By Michael Brush, MarketWatch
AFP via Getty Images
Investing comes with many risks, but here’s a big new hazard to worry about in the age of free trades: Just when you need access to the markets the most, you won’t have it.
Online brokerage platforms at TD Ameritrade , Charles Schwab /zigman2/quotes/201281754/composite SCHW -3.31% , E*TRADE Financial , Vanguard and Robinhood were all down or sluggish for hours Aug. 31. The same thing happened during the stock market meltdown in February and March.
This is now obviously a recurring problem that should have you concerned if you lack access to professional trading platforms that don’t have similar problems. That includes a lot of us. I’ll get to several useful workarounds below. But first, here’s what we know about what’s going on, and why this is a huge issue for investors.
Not only a ‘trader issue’
The trite pushback goes like this: If you’re a long-term investor, losing market access for half a day shouldn’t matter. And shame on you for being a grubby trader who can’t live without constant access!
This response falls short.
Long-term investors such as Warren Buffett patiently lie in wait with cash for months or years for that one moment when their favorite stocks go on sale because of fears they deem unjustified. If accounts shut down exactly when that moment arrives, you can’t follow through.
That happened to many investors Monday, including myself, when retail brokerage platforms froze, presumably because of the huge spike in trades in Apple /zigman2/quotes/202934861/composite AAPL -1.32% and Tesla /zigman2/quotes/203558040/composite TSLA +0.52% after the companies split their shares, and the related spike in market data flow on those platforms. Many of us had no interest in trading those two stocks. But, as a result, we couldn’t buy other companies that were trading at a discount.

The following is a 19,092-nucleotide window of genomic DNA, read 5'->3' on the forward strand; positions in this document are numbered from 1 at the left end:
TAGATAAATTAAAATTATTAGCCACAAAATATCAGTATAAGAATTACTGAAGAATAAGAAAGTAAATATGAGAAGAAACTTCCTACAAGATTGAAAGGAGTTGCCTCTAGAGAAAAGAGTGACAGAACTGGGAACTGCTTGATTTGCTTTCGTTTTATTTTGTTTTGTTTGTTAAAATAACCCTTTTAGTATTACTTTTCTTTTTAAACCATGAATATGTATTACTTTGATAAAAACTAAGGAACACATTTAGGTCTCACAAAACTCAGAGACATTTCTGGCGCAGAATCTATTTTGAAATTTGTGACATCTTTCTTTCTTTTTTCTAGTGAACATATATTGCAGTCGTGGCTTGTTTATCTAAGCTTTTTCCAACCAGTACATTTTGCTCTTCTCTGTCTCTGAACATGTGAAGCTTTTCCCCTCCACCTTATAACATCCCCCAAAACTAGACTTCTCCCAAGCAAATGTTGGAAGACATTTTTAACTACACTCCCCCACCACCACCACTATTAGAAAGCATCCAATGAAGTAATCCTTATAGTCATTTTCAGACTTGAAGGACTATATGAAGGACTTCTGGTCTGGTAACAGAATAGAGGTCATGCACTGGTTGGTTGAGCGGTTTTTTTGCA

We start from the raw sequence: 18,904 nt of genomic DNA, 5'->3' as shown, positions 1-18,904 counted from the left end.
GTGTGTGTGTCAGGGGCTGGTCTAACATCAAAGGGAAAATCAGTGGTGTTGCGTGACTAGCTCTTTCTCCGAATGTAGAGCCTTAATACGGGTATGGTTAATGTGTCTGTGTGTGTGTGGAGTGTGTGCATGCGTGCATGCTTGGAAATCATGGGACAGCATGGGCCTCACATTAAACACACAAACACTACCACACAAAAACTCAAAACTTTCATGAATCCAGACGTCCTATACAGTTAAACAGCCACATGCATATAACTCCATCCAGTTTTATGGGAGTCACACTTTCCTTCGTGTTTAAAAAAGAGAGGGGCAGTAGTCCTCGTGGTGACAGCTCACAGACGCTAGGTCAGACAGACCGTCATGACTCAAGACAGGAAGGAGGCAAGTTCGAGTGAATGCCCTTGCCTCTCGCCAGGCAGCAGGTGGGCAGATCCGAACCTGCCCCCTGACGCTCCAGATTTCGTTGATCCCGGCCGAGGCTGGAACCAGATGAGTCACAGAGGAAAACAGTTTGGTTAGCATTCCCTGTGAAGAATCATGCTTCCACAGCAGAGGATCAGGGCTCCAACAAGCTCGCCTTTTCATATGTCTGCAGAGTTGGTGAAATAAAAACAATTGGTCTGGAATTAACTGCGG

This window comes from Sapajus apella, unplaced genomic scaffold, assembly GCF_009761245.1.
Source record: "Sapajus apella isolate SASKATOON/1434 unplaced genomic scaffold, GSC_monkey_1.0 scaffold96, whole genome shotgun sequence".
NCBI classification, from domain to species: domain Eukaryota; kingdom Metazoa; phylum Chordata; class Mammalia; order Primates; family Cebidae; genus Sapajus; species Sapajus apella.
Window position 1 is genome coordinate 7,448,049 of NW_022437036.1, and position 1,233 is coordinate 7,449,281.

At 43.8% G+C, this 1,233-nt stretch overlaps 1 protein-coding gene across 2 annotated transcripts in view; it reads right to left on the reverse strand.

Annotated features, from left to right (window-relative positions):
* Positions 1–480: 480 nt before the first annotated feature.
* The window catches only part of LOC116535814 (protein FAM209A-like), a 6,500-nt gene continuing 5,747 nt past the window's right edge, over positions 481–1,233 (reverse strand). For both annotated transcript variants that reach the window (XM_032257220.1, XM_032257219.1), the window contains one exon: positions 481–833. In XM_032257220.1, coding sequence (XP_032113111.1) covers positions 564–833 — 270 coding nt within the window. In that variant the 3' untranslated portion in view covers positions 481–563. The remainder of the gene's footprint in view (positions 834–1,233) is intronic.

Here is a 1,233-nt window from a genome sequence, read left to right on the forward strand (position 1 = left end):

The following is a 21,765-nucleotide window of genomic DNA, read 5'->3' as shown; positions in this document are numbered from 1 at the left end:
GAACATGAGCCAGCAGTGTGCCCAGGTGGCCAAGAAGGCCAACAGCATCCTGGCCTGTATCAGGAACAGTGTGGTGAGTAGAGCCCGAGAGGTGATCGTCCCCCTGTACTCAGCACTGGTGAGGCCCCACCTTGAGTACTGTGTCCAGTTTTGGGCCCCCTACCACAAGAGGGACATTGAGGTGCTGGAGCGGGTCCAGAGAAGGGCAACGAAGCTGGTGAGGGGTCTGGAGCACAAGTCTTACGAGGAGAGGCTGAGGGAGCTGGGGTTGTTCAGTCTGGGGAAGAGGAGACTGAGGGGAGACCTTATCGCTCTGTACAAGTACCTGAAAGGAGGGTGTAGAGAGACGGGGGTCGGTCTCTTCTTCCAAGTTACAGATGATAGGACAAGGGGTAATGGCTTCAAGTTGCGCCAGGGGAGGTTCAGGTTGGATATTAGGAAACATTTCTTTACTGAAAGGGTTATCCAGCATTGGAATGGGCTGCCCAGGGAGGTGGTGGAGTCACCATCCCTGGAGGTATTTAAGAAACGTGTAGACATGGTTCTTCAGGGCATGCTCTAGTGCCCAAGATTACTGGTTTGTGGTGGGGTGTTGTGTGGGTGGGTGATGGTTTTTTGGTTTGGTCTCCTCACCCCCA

Investors weren’t the only ones hurt. The Monday mishap came at an inopportune time — the end of the month. Anyone wanting to check direct deposits or cash levels at Vanguard and elsewhere to pay bills couldn’t do so.
Four reasons this is troubling
1. If something as innocuous as a stock split shuts down brokerage platforms, we can guess that it will happen again during the next market hiccup, and especially in any major crisis caused by something like a terrorist attack or natural disaster.
2. Professional trading platforms went unaffected. “I didn’t hear anyone saying they had a problem with order management systems,” says Joe Saluzzi of Themis Trading, referring to professional platforms. “The only thing I heard about was problems on retail systems.” It was a Main Street, not a Wall Street, problem. This turned Robinhood’s trademark catch phrase — “We’re on a mission to democratize finance for all” — on its head.
3. The brokerages aren’t telling us much about what went wrong, or how they plan to fix it. I reached out to the five brokerage services listed above, but got vague responses. (See below.)
Saluzzi offers a plausible explanation. Partly because commissions are now zero, the number of trades in Apple and Tesla on Monday increased 3.5 to 5 times over Friday. This included tens of thousands of one- and two-share lots.
“I’ve never seen stocks trade like that,” says Saluzzi, who has worked at brokerages and trading platforms for decades. His custom app that tracks time and sales in Apple and Tesla was “spinning like a roulette wheel” all day. And it continued after-hours — also unusual.